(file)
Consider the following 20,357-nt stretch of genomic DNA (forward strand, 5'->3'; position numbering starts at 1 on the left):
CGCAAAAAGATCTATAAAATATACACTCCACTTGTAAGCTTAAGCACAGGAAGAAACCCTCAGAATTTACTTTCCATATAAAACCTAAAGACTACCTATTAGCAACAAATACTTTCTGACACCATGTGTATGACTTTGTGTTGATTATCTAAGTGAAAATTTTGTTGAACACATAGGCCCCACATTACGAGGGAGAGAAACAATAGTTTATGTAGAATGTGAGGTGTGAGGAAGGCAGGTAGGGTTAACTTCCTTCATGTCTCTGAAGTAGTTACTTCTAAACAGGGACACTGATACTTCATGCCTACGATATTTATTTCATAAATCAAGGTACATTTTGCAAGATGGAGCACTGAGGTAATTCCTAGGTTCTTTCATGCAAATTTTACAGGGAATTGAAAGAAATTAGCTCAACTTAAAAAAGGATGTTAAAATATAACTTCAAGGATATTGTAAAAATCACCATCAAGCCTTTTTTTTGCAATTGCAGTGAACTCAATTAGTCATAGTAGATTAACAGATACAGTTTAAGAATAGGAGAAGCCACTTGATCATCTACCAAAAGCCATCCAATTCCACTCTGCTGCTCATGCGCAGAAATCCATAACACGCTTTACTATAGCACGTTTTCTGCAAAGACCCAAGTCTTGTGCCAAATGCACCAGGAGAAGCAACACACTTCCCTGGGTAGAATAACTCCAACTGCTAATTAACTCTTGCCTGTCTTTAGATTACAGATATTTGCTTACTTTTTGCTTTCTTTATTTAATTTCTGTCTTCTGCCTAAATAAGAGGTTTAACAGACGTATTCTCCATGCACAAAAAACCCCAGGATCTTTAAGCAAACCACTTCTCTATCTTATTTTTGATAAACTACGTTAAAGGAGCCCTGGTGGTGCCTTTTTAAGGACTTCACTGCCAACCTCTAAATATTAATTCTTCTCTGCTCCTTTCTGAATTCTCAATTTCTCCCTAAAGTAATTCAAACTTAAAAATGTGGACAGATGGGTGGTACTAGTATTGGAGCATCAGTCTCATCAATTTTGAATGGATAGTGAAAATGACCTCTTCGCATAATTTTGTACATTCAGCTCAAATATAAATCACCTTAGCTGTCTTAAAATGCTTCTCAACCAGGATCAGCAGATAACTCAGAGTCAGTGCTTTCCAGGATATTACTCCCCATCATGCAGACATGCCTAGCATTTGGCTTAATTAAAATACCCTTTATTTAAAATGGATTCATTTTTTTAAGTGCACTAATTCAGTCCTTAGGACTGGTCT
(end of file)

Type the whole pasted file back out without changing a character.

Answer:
Consider the following 20,357-nt stretch of genomic DNA (forward strand, 5'->3'; position numbering starts at 1 on the left):
CGCAAAAAGATCTATAAAATATACACTCCACTTGTAAGCTTAAGCACAGGAAGAAACCCTCAGAATTTACTTTCCATATAAAACCTAAAGACTACCTATTAGCAACAAATACTTTCTGACACCATGTGTATGACTTTGTGTTGATTATCTAAGTGAAAATTTTGTTGAACACATAGGCCCCACATTACGAGGGAGAGAAACAATAGTTTATGTAGAATGTGAGGTGTGAGGAAGGCAGGTAGGGTTAACTTCCTTCATGTCTCTGAAGTAGTTACTTCTAAACAGGGACACTGATACTTCATGCCTACGATATTTATTTCATAAATCAAGGTACATTTTGCAAGATGGAGCACTGAGGTAATTCCTAGGTTCTTTCATGCAAATTTTACAGGGAATTGAAAGAAATTAGCTCAACTTAAAAAAGGATGTTAAAATATAACTTCAAGGATATTGTAAAAATCACCATCAAGCCTTTTTTTTGCAATTGCAGTGAACTCAATTAGTCATAGTAGATTAACAGATACAGTTTAAGAATAGGAGAAGCCACTTGATCATCTACCAAAAGCCATCCAATTCCACTCTGCTGCTCATGCGCAGAAATCCATAACACGCTTTACTATAGCACGTTTTCTGCAAAGACCCAAGTCTTGTGCCAAATGCACCAGGAGAAGCAACACACTTCCCTGGGTAGAATAACTCCAACTGCTAATTAACTCTTGCCTGTCTTTAGATTACAGATATTTGCTTACTTTTTGCTTTCTTTATTTAATTTCTGTCTTCTGCCTAAATAAGAGGTTTAACAGACGTATTCTCCATGCACAAAAAACCCCAGGATCTTTAAGCAAACCACTTCTCTATCTTATTTTTGATAAACTACGTTAAAGGAGCCCTGGTGGTGCCTTTTTAAGGACTTCACTGCCAACCTCTAAATATTAATTCTTCTCTGCTCCTTTCTGAATTCTCAATTTCTCCCTAAAGTAATTCAAACTTAAAAATGTGGACAGATGGGTGGTACTAGTATTGGAGCATCAGTCTCATCAATTTTGAATGGATAGTGAAAATGACCTCTTCGCATAATTTTGTACATTCAGCTCAAATATAAATCACCTTAGCTGTCTTAAAATGCTTCTCAACCAGGATCAGCAGATAACTCAGAGTCAGTGCTTTCCAGGATATTACTCCCCATCATGCAGACATGCCTAGCATTTGGCTTAATTAAAATACCCTTTATTTAAAATGGATTCATTTTTTTAAGTGCACTAATTCAGTCCTTAGGACTGGTCT